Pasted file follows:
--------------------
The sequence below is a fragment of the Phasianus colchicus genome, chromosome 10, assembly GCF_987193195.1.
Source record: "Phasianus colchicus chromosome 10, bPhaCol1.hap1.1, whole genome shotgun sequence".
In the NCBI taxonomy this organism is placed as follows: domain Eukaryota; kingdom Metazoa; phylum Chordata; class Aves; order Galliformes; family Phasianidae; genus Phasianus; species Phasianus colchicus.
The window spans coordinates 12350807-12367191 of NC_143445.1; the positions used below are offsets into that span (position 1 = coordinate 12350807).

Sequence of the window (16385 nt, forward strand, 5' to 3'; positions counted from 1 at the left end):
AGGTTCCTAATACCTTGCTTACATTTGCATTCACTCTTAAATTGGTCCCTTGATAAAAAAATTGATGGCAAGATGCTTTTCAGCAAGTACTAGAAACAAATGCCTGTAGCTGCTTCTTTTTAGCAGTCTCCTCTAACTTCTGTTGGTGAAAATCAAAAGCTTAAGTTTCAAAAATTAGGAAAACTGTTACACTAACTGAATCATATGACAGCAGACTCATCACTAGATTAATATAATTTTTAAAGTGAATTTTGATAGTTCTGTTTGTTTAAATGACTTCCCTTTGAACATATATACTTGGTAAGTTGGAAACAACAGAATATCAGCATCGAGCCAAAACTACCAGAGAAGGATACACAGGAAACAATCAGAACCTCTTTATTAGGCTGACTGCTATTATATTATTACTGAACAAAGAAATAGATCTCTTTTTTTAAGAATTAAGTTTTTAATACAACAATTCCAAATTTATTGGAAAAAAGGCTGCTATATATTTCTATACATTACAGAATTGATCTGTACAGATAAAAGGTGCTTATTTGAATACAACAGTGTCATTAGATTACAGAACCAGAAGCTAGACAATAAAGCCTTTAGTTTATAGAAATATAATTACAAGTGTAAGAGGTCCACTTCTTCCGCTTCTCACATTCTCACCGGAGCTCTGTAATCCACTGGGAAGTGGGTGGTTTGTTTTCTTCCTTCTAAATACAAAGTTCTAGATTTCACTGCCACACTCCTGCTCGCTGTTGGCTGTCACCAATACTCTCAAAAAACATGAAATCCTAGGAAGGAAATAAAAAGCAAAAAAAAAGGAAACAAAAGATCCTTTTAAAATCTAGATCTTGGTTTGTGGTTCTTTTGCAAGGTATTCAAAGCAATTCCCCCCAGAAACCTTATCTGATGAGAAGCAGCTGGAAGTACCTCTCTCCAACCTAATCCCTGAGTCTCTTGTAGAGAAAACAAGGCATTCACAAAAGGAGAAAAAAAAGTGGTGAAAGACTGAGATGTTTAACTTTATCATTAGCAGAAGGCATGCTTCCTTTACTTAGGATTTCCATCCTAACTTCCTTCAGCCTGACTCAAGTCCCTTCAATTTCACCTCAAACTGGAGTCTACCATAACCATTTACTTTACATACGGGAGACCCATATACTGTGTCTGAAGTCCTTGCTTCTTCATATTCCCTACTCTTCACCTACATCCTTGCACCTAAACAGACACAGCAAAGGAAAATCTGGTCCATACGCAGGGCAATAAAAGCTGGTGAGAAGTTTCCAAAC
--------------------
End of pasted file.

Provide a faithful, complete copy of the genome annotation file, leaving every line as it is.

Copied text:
The sequence below is a fragment of the Phasianus colchicus genome, chromosome 10, assembly GCF_987193195.1.
Source record: "Phasianus colchicus chromosome 10, bPhaCol1.hap1.1, whole genome shotgun sequence".
In the NCBI taxonomy this organism is placed as follows: domain Eukaryota; kingdom Metazoa; phylum Chordata; class Aves; order Galliformes; family Phasianidae; genus Phasianus; species Phasianus colchicus.
The window spans coordinates 12350807-12367191 of NC_143445.1; the positions used below are offsets into that span (position 1 = coordinate 12350807).

Sequence of the window (16385 nt, forward strand, 5' to 3'; positions counted from 1 at the left end):
AGGTTCCTAATACCTTGCTTACATTTGCATTCACTCTTAAATTGGTCCCTTGATAAAAAAATTGATGGCAAGATGCTTTTCAGCAAGTACTAGAAACAAATGCCTGTAGCTGCTTCTTTTTAGCAGTCTCCTCTAACTTCTGTTGGTGAAAATCAAAAGCTTAAGTTTCAAAAATTAGGAAAACTGTTACACTAACTGAATCATATGACAGCAGACTCATCACTAGATTAATATAATTTTTAAAGTGAATTTTGATAGTTCTGTTTGTTTAAATGACTTCCCTTTGAACATATATACTTGGTAAGTTGGAAACAACAGAATATCAGCATCGAGCCAAAACTACCAGAGAAGGATACACAGGAAACAATCAGAACCTCTTTATTAGGCTGACTGCTATTATATTATTACTGAACAAAGAAATAGATCTCTTTTTTTAAGAATTAAGTTTTTAATACAACAATTCCAAATTTATTGGAAAAAAGGCTGCTATATATTTCTATACATTACAGAATTGATCTGTACAGATAAAAGGTGCTTATTTGAATACAACAGTGTCATTAGATTACAGAACCAGAAGCTAGACAATAAAGCCTTTAGTTTATAGAAATATAATTACAAGTGTAAGAGGTCCACTTCTTCCGCTTCTCACATTCTCACCGGAGCTCTGTAATCCACTGGGAAGTGGGTGGTTTGTTTTCTTCCTTCTAAATACAAAGTTCTAGATTTCACTGCCACACTCCTGCTCGCTGTTGGCTGTCACCAATACTCTCAAAAAACATGAAATCCTAGGAAGGAAATAAAAAGCAAAAAAAAAGGAAACAAAAGATCCTTTTAAAATCTAGATCTTGGTTTGTGGTTCTTTTGCAAGGTATTCAAAGCAATTCCCCCCAGAAACCTTATCTGATGAGAAGCAGCTGGAAGTACCTCTCTCCAACCTAATCCCTGAGTCTCTTGTAGAGAAAACAAGGCATTCACAAAAGGAGAAAAAAAAGTGGTGAAAGACTGAGATGTTTAACTTTATCATTAGCAGAAGGCATGCTTCCTTTACTTAGGATTTCCATCCTAACTTCCTTCAGCCTGACTCAAGTCCCTTCAATTTCACCTCAAACTGGAGTCTACCATAACCATTTACTTTACATACGGGAGACCCATATACTGTGTCTGAAGTCCTTGCTTCTTCATATTCCCTACTCTTCACCTACATCCTTGCACCTAAACAGACACAGCAAAGGAAAATCTGGTCCATACGCAGGGCAATAAAAGCTGGTGAGAAGTTTCCAAAC